“We have tried to tell people what you’re supposed to feel from the Cadillac brand,” said Melody Lee, who is Cadillac’s brand director. “But what we hadn’t quite fully established was an environment that you could walk into.”

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The ‘New’ Applebee’s: Hand-Cut & Wood-Fired

Business Insider: Applebee’s “is installing wood fire grills in all 2,000-plus locations across the US — a $40 million investment by the chain’s franchisees. The grills will completely change much of Applebee’s menu’s meal preparation, impacting 40% of items on the menu. It’s a major change that Applebee’s hopes will allow the chain to gain culinary credibility and stand out from the vast array of casual dining restaurants across the US, which have struggled to keep up in an era dominated by fresh fast casual chains.”

“You’re going to see it and hear it,” said Julia Stewart, the chairman and CEO of Applebee’s parent company DineEquity, Inc. “You’re going to literally smell it when you’re in the parking lot, and then you’re going to walk in and see it on the menu, and then you’re going to have a food server talk about it in a very excited way.”

“Beyond the grills, the chain is adding new items like hand-cut wood-fired steaks to the menu, training employees as meat-cutters, and remodeling locations across the US. It is also launching a $120 million marketing campaign, the largest in the company’s history, with a new creative agency.”

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Lord & Taylor Is Coming Up Roses

Washington Post: Lord & Taylor “has ordered up a big roster of rose-emblazoned pieces, many of them exclusives from labels like Karl Lagerfeld Paris and Calvin Klein, that are meant to cater to the contemporary, trend-conscious shopper … In addition dresses and blouses, they’ve lined up offbeat items like rose-flavored gummy candies and rose-shaped temporary tattoos. And in some stores, the products will be featured in a shop-in-shop it calls The Birdcage.”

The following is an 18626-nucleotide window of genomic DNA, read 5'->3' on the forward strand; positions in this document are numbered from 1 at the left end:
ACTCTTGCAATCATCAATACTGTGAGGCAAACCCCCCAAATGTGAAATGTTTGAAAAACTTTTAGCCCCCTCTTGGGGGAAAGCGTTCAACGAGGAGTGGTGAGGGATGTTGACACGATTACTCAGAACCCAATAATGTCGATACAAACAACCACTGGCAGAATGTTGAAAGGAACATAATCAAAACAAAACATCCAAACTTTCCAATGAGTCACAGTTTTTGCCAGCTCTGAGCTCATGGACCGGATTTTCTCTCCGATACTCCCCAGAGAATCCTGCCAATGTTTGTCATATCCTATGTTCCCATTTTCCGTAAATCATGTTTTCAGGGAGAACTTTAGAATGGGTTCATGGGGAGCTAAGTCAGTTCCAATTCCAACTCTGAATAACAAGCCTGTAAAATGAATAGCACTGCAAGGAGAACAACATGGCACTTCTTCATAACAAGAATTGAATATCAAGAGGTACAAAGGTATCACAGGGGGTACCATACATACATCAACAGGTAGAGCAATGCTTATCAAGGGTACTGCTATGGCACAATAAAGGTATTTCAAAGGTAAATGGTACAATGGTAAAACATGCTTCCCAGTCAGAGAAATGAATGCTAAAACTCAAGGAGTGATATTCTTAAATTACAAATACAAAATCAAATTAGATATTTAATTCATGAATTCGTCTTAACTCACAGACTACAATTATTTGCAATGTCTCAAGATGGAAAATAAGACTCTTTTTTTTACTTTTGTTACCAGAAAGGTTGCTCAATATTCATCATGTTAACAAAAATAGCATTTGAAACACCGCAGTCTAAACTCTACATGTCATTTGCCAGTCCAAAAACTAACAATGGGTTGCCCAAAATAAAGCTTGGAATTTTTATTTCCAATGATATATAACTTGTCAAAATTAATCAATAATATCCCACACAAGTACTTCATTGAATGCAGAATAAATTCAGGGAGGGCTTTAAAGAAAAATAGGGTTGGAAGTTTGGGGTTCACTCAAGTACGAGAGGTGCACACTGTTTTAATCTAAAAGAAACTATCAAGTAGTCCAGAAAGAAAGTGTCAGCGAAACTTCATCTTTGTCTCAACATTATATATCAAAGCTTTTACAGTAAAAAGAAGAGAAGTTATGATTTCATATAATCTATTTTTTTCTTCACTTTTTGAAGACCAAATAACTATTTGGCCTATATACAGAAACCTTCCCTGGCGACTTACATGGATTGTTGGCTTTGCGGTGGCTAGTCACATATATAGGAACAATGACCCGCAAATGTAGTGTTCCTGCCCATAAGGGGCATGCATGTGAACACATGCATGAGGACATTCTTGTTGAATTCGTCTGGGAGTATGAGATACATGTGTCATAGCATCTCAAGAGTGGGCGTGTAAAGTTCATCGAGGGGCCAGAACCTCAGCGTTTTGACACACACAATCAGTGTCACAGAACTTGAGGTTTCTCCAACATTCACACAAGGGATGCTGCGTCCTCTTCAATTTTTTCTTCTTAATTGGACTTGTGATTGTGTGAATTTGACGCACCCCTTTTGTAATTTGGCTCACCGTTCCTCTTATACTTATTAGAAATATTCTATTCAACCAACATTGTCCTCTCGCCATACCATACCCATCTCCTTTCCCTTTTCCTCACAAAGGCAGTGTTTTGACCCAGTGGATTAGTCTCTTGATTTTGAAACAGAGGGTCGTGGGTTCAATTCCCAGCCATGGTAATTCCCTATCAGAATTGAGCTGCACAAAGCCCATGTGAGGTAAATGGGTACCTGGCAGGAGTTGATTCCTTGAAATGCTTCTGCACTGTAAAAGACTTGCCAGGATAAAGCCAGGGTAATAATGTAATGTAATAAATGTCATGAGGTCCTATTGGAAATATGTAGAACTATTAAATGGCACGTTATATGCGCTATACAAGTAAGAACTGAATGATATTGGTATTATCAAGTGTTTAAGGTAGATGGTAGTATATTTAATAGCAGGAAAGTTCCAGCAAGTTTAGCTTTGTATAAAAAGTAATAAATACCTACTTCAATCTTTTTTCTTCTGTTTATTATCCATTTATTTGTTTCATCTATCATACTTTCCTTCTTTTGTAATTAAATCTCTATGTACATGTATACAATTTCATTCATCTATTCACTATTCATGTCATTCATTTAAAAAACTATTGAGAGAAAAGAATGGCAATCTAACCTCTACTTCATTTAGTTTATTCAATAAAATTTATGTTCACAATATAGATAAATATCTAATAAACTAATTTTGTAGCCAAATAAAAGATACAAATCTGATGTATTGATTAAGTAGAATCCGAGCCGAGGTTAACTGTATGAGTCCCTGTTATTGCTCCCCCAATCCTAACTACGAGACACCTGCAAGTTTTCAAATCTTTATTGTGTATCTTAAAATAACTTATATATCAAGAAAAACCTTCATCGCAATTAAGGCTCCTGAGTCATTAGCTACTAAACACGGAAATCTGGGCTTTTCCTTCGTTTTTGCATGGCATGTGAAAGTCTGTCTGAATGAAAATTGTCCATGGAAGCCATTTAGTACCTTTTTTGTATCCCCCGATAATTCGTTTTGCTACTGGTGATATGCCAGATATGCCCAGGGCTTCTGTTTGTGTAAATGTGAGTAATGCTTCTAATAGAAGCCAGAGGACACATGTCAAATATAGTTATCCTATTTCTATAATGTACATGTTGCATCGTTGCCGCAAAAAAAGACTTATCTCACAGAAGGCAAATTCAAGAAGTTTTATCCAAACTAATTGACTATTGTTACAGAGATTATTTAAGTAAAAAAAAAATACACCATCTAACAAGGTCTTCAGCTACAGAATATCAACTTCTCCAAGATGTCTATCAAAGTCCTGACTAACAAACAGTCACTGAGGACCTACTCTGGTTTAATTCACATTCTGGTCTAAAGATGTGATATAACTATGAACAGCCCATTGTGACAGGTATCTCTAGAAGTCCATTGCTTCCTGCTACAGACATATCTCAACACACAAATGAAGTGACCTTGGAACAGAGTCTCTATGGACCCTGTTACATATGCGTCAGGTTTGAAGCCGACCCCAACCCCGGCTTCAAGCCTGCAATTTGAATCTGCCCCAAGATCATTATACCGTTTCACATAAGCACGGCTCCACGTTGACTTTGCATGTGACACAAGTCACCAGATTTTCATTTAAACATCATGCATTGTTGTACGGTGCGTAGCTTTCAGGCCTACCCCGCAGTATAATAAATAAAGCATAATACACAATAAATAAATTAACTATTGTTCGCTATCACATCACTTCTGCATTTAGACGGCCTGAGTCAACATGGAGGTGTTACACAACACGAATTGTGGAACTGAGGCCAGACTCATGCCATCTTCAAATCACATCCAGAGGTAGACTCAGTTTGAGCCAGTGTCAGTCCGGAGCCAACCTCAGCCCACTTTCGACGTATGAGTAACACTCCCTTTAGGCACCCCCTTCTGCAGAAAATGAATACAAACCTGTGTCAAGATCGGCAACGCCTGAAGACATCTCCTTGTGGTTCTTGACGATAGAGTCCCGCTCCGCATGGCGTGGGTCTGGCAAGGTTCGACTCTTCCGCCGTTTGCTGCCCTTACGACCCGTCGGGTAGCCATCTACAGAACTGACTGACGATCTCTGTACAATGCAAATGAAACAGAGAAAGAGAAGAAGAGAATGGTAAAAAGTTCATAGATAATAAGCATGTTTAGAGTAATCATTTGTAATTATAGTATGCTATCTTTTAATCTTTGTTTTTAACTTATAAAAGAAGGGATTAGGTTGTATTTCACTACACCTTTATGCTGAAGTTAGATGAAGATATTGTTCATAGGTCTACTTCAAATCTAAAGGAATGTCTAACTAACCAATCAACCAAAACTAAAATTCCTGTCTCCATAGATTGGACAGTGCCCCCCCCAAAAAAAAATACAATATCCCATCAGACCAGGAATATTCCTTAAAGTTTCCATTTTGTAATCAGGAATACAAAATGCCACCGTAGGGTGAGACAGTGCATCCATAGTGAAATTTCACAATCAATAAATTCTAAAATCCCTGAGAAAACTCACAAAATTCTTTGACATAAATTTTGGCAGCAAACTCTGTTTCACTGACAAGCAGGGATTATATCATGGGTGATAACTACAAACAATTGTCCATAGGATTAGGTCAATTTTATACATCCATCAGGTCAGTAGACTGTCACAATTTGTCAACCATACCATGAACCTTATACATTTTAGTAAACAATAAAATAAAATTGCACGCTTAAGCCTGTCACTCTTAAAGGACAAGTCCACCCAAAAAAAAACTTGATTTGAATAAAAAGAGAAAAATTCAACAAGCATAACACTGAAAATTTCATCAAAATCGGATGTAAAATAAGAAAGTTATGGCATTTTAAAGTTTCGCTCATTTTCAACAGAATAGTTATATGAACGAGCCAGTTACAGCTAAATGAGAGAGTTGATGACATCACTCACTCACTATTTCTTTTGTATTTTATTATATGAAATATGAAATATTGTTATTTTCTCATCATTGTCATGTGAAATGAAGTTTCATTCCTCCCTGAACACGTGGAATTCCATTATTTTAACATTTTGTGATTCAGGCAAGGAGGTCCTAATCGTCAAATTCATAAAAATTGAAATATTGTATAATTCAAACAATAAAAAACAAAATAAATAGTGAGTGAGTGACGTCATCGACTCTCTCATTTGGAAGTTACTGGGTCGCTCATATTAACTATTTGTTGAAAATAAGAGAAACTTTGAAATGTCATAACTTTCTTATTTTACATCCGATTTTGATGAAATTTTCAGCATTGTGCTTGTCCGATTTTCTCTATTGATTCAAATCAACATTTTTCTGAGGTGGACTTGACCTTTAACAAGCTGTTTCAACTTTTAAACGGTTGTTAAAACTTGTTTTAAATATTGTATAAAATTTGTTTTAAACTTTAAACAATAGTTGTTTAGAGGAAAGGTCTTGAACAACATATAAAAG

“It’s a major merchandising and marketing effort that executives hope will … telegraph a fresh, contemporary direction … without alienating the loyal shoppers who might fondly remember that the rose was a staple of Lord & Taylor marketing from 1946 until it was phased out over the last 20 years … The idea … to harken back to the company’s heritage … is a tactic retailers across all price points are turning to right now based on the belief that millennials will respond to this kind of storytelling.”

However, “the story of the rose may be so obscure and unfamiliar to young shoppers, it may be hard for them to even understand the collection as an ode to history and heritage.”

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The Gucci Experience Goes Up In Smoke

The New York Times: “On Java Road in Hong Kong, a new pair of brown leather Gucci loafers, lovingly wrapped in cellophane, hangs from a storefront — the deal of a lifetime at less than $3. Just not this lifetime. The shoes are paper replicas, meant to be burned as offerings to relatives who have died — a modern twist on an old Chinese custom … But the Gucci handbags and shoes that grandmother may have cooed over when she was among the living now appear to be out of her ethereal reach.”

“It seems Gucci’s zeal to protect its brand extends into the hereafter. Last week, its parent company … sent a letter to six local stores that sell the paper offerings, telling them to stop selling replicas of Gucci products because they were using its famous trademark.” However, a Hong Kong law professor “said Gucci would have a difficult time” making its case. “To successfully sue for trademark infringement … a company has to demonstrate that people confuse the cardboard replicas with real Gucci products, which is highly unlikely.”

“The shopkeepers lament what they see as the absurdity of it all. Their target market — the dead — does not appear to intersect with the well-heeled, or aspiring-to-be wealthy, living and breathing Gucci customers who frequent the outlet’s shops in Hong Kong, one of the company’s top markets. ‘Our customers are totally different,’ said one shopkeeper … ‘They burn these things to send to the spirits’ … Jing Zhang, fashion editor for The South China Morning Post, wrote: ‘The symbolism of a global, multibillion-dollar luxury company ‘warning’ perhaps some of the poorest retailers in the city over items that could not ever be taken for the real thing just seems a little bullying’.”

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Quote of the Day: Prince

“I’d rather give people what they need rather than just what they want.” – Prince Rogers Nelson (1958-2016)

It’s kind of the inverse of Mick Jagger: “You can’t always get what you want,” where what you need is something less than what you want. Prince (and David Bowie for that matter — and the Stones to be fair!), understood that what we need is something more than what we want.

Isn’t this also true of great brands? They take us somewhere beyond what we want. The magic is in what we need, whether we know we “want” it or not — until we experience it.